Three months alone in the ocean as Elsa aims for record-breaking row
Press release issued: 7 August 2013
Rowing for up to 16 hours a day, encountering unknown creatures at night and spending three months in solitude are just some of the challenges Elsa Hammond will face as she endeavours to row 2,400 miles across the Pacific Ocean. The PhD student from the University of Bristol is the only solo woman from the UK registered to take part in the Great Pacific Race 2014, a new route for ocean rowers from California to Hawaii.
The PhD student from the University of Bristol is the only solo woman from the UK registered to take part in the Great Pacific Race 2014, a new route for ocean rowers from California to Hawaii.
Described as an ‘extreme sports event’, it’s the first rowing race to cross this part of the world’s largest ocean.
Elsa will take on the tough challenge in a 24ft long, 6ft wide rowing boat as she attempts to conquer storms, seasickness and the psychological effects of so much time in isolation.
Along the way she will have encounters with rare marine life, plastic pollution, huge waves, flat calms, and many other experiences unique to rowing thousands of miles alone across open ocean.
The current world-record for the route is 64 days, set in 1997. Organisers predict that lone rowers, like Elsa, will complete the race in between 45 to 90 days, depending on weather and conditions.
Completing the challenge isn’t her only aim; Elsa also wants to be the fastest solo woman to row this stretch of the Pacific Ocean and to raise money for the Plastic Oceans Foundation, a UK-based charity tackling plastic pollution in the oceans.
Elsa, 28, doesn’t set sail for 10 months, but the hard work begins now - both in terms of training and fundraising.
Although she rowed for her college at university, Elsa will have to learn a whole new technique for the ocean – including learning to row with both oars instead of just one. She will also need to take and pass a number of different courses to help her survive alone in the Pacific.
She said: “I’ve done a fair bit of river rowing in the past, but ocean rowing is very different – you need more upper body strength to propel such a large boat forward through choppy waters and you’re certainly more at the mercy of the elements. Some days the wind will be so strong that rowing will be impossible - I will just need to put the sea anchor out and wait for the storm to pass.”
The boats are built to withstand heavy weather and will self-right in the event of capsizing. Conditions are basic, with a bucket for a toilet and desalinated seawater as drinking water.
Aside from needing to be incredibly fit in order to row solidly for three months, the costs of taking part in such a challenge are sizable. Elsa estimates that she’ll need to raise £100,000 in total through sponsorship and fundraising endeavours for the row to go ahead.
Elsa, who is studying English Literature, explained: “There are many more costs involved than people might realise. Not only do I have to buy a boat, there are also race fees and insurance to consider. I’m going to need lots of equipment such as a satellite phone and a desalinator to purify water, enough food to last three months, plus the cost of shipping everything out to California for the race.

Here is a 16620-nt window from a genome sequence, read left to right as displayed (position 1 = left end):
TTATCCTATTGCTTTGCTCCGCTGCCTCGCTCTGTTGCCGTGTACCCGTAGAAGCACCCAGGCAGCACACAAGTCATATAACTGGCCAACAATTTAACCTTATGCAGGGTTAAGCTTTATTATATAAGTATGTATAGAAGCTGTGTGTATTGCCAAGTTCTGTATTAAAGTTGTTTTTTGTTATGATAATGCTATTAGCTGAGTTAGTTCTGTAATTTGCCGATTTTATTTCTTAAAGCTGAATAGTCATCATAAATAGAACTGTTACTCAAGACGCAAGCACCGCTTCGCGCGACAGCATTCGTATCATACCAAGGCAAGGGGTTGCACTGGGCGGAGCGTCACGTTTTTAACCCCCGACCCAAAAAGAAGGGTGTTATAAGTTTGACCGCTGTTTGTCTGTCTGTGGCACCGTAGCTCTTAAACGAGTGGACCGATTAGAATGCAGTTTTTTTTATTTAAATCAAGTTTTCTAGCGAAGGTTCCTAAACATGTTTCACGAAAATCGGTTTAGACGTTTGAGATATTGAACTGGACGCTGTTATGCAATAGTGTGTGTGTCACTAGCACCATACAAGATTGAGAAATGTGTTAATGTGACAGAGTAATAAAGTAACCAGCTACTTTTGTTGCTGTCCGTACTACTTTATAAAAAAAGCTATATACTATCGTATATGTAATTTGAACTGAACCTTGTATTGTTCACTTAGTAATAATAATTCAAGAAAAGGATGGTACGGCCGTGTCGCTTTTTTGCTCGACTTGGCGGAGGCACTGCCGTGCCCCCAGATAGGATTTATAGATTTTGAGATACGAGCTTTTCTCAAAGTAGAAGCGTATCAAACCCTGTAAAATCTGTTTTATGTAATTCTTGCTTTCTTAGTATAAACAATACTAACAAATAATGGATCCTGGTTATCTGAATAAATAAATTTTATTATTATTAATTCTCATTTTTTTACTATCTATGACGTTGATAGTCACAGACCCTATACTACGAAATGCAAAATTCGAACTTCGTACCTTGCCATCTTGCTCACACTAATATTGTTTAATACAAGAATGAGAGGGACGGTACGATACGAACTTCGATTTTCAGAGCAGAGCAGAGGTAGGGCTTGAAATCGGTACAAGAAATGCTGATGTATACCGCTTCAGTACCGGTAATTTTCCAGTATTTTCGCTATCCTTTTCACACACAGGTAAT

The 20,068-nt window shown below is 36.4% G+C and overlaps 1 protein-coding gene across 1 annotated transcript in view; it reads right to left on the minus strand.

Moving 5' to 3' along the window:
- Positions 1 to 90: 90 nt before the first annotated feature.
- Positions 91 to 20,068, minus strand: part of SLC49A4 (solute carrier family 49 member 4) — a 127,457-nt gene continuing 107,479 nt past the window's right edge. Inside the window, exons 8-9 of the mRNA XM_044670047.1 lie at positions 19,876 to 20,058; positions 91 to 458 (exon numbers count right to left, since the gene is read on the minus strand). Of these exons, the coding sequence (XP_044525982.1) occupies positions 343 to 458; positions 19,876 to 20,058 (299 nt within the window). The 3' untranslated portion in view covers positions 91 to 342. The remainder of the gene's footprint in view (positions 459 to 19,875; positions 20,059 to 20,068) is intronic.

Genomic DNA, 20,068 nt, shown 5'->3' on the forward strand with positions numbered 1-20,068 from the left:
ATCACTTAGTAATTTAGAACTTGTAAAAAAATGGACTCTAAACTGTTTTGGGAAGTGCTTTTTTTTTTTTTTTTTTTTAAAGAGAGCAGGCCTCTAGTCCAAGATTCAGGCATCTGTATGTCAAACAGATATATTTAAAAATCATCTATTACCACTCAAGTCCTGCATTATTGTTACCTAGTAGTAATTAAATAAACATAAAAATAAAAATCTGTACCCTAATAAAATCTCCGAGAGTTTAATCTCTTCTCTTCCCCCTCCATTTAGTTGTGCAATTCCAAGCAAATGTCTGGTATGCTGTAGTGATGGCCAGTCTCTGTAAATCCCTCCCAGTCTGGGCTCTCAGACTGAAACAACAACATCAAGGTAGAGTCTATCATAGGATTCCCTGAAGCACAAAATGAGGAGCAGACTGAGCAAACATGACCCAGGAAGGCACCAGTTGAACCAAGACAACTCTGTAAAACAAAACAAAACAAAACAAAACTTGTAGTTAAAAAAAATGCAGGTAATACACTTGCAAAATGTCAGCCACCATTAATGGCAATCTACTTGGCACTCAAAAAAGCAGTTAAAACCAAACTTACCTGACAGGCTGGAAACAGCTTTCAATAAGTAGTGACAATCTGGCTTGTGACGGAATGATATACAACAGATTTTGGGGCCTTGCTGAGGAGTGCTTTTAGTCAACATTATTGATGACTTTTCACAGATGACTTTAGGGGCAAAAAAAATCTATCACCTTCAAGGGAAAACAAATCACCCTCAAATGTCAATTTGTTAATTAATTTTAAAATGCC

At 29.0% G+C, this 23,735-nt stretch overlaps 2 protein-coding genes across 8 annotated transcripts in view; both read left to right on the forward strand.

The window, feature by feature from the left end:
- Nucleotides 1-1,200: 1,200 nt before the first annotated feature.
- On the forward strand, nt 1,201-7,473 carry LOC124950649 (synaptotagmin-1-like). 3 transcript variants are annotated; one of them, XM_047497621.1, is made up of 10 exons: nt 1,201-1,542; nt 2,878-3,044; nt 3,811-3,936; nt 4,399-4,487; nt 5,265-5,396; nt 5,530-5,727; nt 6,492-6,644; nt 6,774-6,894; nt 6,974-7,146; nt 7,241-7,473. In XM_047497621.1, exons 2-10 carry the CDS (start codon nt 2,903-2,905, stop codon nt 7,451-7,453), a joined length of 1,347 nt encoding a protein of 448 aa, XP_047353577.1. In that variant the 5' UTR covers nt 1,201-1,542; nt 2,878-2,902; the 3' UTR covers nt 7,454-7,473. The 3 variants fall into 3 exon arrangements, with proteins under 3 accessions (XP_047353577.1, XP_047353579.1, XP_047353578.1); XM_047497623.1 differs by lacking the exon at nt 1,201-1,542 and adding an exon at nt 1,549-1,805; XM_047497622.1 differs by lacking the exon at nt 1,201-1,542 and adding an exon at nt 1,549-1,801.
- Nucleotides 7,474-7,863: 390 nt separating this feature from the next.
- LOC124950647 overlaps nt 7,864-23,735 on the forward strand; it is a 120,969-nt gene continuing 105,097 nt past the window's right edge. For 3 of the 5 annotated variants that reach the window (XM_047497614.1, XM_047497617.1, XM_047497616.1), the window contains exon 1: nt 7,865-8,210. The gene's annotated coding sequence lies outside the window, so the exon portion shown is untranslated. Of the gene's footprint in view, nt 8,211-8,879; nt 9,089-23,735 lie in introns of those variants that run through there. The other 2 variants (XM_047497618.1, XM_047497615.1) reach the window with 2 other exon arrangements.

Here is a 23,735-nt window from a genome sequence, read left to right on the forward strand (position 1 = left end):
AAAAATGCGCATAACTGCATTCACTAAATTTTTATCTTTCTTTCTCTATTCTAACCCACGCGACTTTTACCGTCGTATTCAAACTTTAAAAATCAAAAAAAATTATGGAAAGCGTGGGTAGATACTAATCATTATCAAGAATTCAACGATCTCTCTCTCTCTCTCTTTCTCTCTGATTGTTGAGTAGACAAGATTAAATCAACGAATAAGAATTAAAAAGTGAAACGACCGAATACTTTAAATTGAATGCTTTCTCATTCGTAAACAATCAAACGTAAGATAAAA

“Once I have covered the core costs of undertaking the row through sponsorship, then I will be fundraising for the Plastic Oceans Foundation. My mission to get sponsorship begins now and I’m hoping a variety of businesses will want to get involved and support me in different ways. I’m also really keen to share my experiences with schools and different organisations before and afterwards.”
Elsa’s hoping to secure a second-hand boat from a UK team, which is when the training will get fully underway.
Ocean rowing boats are ruggedly designed and built from glass fibre, carbon fibre or other composite materials to withstand the worst of the weather that the ocean can throw at them. Each boat has a water tight cabin at each end. Generally one is used for storage and the other is used as the accommodation, where the rower can rest.
Elsa added: “I’ve wanted to row an ocean for over seven years, and realised that entering the inaugural race in the Pacific Ocean would be an excellent way to start. I feel really excited, although I’ve got a lot to achieve in the next 10 months before the race even gets underway.”
About the Plastic Oceans Foundation
Elsa is supporting The Plastic Oceans Foundation, a charity that works to raise awareness of plastic pollution in our oceans, and to combat the issue through a range of solutions and projects. Plastic pollution is a problem on many levels, detrimental to the environment, world economy, and human health.
Elsa’s journey will take her just south of most concentrated area of plastic pollution, but she will still see a lot of plastic around her, even when she is thousands of miles away from any land. Other ocean rowers report seeing some sort of discarded plastic object bobbing around regularly when they are at sea. Elsa has vowed to rescue what plastic she can from the ocean during her row, to recycle on her return to land and to take into schools when giving talks.